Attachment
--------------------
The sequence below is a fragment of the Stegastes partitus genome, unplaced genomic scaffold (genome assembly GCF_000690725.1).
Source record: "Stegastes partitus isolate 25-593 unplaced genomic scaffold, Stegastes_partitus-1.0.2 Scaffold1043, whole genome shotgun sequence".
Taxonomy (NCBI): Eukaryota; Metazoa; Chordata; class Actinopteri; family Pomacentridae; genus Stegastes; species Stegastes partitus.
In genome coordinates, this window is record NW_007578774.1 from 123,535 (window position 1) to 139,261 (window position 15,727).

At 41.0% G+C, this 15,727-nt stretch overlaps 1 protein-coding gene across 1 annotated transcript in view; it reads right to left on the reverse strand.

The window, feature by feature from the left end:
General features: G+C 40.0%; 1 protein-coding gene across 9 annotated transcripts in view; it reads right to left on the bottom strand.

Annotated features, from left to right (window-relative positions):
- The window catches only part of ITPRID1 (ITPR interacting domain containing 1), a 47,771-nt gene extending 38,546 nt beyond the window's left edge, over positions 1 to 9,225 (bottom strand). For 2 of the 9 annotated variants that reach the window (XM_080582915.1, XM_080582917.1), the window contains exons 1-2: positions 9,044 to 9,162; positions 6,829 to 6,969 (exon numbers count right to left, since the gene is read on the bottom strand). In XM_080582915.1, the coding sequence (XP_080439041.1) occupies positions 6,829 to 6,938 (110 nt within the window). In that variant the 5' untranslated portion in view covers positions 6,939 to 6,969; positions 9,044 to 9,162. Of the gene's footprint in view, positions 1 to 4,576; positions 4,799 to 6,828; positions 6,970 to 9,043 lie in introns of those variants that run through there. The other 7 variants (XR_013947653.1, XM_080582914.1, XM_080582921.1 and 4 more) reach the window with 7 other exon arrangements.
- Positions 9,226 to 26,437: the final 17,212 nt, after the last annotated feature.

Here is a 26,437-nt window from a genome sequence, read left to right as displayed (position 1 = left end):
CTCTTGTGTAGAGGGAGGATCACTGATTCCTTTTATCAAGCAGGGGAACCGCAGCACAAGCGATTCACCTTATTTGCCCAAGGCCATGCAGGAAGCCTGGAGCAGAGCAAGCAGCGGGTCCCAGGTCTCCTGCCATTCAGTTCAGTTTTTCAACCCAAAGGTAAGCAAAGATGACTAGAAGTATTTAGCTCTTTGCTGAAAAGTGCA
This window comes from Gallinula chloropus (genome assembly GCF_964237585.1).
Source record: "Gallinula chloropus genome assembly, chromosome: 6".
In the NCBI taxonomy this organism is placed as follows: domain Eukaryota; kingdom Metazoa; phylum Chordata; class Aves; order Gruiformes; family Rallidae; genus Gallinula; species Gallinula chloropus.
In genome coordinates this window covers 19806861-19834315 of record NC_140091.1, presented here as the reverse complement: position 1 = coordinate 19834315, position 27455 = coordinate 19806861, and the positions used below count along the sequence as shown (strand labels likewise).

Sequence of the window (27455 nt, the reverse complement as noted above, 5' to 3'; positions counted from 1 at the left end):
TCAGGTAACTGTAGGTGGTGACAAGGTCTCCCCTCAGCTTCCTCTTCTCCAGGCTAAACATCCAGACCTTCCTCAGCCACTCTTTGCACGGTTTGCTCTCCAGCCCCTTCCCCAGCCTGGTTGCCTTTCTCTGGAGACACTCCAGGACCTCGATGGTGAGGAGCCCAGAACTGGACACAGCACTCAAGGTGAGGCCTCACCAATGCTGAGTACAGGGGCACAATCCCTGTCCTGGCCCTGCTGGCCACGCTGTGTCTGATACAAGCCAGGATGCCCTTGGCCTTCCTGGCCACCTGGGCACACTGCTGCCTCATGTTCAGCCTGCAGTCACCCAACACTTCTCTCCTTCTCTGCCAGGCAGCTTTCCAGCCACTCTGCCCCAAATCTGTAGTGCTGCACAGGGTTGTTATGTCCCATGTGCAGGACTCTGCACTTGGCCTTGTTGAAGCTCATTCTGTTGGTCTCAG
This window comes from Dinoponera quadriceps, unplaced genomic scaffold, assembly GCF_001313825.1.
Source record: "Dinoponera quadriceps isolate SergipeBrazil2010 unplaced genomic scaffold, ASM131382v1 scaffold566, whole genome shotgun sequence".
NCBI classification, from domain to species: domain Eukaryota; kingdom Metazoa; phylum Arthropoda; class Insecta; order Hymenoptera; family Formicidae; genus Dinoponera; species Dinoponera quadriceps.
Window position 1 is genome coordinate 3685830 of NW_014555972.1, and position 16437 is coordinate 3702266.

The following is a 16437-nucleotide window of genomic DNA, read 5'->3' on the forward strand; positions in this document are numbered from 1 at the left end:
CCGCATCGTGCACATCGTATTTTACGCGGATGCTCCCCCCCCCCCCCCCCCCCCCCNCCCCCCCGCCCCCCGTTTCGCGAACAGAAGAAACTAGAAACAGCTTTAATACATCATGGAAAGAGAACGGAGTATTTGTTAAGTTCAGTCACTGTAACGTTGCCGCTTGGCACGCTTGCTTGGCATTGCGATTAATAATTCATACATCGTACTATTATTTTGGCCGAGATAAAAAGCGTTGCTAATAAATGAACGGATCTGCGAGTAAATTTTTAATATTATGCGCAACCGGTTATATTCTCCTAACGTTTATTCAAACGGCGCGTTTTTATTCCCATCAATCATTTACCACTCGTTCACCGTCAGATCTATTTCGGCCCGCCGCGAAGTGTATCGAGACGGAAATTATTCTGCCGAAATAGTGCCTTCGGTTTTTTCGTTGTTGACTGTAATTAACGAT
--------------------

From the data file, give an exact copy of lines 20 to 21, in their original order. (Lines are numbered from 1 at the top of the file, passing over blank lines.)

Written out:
Source record: "Dinoponera quadriceps isolate SergipeBrazil2010 unplaced genomic scaffold, ASM131382v1 scaffold566, whole genome shotgun sequence".
NCBI classification, from domain to species: domain Eukaryota; kingdom Metazoa; phylum Arthropoda; class Insecta; order Hymenoptera; family Formicidae; genus Dinoponera; species Dinoponera quadriceps.